I beg to differ . . .
It has been said that death is not a laughing matter, but I beg to differ after nearly thirty years in the ministry. There is plenty of humor to find in death and I speak from experience.
As a minister one of the ministries that I perform are funerals. Over the years I have performed lots of funerals for members of the churches I served and for others in the communities where I lived. Most often these are not somber, sad affairs, but more often than not they are celebrations of the life of the deceased as blessings and gifts to those who are left mourning. Often there is laughter in the stories that are shared, mingled among the tears that are shed. I assure you that there is laughter associated with death.
Not all the laughter associated with death comes from the stories shared about the deceased . . . sometimes it comes from things that take place during the actual funeral or memorial service.
Years ago, I was approached by an elderly female member of the congregation I was serving as I walked through the kitchen during the funeral dinner. “Pastor,” said the little old lady, “the barn door is open.” I am not always the sharpest knife in the drawer and this was one of those occasions . . . I had no clue as to what she was talking about. Seeing the clueless look on my face she pointed down and proclaimed, “Your zipper is down!” Six shades of red later, the barn door was closed but not before those in the kitchen had a good laugh at my expense.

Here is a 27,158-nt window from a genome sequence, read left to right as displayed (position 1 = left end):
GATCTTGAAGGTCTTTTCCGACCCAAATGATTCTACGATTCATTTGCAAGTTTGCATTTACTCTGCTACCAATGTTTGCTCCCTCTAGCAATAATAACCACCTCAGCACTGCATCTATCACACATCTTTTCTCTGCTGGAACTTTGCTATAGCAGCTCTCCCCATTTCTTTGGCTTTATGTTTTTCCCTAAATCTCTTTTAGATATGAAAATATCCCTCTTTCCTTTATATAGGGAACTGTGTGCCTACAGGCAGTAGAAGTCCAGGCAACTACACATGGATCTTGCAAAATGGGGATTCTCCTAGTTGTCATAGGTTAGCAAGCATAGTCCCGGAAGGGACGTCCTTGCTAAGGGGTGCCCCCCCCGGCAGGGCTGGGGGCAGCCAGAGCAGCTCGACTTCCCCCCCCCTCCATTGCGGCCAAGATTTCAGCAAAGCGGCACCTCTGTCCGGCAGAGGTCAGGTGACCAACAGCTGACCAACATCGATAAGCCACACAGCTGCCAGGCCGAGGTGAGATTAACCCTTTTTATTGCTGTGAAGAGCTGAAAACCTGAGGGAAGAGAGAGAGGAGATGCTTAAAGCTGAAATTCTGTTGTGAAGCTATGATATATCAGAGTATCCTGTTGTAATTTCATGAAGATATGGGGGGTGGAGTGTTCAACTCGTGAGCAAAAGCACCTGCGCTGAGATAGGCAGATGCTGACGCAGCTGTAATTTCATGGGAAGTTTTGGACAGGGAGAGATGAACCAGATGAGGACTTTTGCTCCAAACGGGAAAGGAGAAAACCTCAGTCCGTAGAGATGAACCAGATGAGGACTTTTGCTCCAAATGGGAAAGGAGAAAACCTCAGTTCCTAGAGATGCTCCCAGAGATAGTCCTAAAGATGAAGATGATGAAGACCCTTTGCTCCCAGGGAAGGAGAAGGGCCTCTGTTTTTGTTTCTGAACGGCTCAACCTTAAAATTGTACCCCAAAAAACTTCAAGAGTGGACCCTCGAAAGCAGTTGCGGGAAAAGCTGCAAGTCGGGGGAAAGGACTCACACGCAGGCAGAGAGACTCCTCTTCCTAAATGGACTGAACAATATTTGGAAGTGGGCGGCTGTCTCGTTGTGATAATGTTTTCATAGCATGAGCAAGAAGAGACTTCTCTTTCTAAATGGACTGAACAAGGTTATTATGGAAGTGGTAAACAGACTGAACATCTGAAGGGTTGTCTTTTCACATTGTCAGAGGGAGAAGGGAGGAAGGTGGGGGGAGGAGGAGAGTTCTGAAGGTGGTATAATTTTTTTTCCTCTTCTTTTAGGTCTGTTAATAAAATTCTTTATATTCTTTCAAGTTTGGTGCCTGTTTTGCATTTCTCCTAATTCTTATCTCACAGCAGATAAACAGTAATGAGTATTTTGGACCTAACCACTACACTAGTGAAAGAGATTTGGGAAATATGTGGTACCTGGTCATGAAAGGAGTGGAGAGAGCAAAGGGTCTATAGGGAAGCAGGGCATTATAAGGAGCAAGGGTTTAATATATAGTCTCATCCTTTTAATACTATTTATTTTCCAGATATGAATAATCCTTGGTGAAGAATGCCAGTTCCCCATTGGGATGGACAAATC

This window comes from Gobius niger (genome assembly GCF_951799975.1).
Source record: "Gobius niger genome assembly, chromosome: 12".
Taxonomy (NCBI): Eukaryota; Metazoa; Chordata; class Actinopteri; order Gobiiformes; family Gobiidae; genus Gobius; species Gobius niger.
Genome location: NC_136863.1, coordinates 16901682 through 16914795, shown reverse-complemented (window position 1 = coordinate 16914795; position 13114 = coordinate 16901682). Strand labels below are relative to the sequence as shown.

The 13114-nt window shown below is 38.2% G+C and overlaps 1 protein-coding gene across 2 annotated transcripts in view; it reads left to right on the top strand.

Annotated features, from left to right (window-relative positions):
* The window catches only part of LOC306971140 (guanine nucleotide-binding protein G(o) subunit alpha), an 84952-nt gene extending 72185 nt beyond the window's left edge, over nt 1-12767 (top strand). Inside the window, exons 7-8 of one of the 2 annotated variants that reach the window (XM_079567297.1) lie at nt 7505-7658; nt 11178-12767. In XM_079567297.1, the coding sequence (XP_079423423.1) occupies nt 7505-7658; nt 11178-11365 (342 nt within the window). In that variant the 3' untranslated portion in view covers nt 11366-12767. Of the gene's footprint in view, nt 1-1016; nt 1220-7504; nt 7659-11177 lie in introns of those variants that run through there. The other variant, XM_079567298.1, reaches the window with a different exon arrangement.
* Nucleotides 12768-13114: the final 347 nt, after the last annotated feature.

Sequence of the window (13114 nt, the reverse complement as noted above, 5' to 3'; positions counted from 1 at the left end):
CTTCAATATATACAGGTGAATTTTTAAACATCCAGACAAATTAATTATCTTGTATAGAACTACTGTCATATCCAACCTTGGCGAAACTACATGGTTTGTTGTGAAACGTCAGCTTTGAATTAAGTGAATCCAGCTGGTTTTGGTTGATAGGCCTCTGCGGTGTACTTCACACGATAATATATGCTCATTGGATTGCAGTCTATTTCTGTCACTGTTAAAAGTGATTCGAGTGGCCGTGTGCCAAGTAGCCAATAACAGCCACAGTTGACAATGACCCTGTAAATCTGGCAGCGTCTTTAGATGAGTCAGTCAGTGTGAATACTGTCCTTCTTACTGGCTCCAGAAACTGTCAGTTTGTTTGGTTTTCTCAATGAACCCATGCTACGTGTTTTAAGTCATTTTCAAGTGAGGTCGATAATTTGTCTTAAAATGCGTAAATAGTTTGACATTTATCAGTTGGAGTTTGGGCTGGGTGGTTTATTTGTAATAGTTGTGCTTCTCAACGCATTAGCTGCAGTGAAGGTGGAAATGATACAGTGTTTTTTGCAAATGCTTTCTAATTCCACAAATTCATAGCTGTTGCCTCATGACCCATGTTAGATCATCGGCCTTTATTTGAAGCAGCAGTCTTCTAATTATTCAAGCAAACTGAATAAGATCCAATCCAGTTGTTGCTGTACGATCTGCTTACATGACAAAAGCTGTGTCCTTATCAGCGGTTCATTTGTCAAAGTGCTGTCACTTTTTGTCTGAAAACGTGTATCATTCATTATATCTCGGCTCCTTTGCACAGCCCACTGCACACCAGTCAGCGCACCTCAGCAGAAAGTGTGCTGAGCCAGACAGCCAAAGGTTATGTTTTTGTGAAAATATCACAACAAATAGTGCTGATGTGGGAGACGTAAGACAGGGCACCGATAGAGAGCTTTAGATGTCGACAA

Now, I don’t know about other clergy, but I do not like having elderly female members of the church pointing out that I have left the “barn door open”. After zipping it up, all I could do is wonder how long the “barn door” had been open . . . since the beginning of the service . . . since saying grace before the dinner . . . only a couple of minutes? Who knew . . . I sure didn’t. All I could do was smile; pull the zipper up, and reply, “Hmmm, maybe that is why it felt so breezy up there in the pulpit.”
Following one service the committal service was to be held in a remote rural cemetery . . . a place that neither the funeral director, family, nor I knew of. We were given simple, basic directions that pretty much made no sense, but we took off anyways with plenty of time to spare in case we got lost. We got lost . . . and, we barely made it to the cemetery in time. So, there we were . . . cruising the back roads looking for a cemetery out in the middle of no where . . . twenty cars following a hearse around and around and around. Needless to say, after that adventure, I made sure that the funeral director always knew where we were going. Nothing worse than showing up late for a funeral . . . especially when you are the one in the hearse.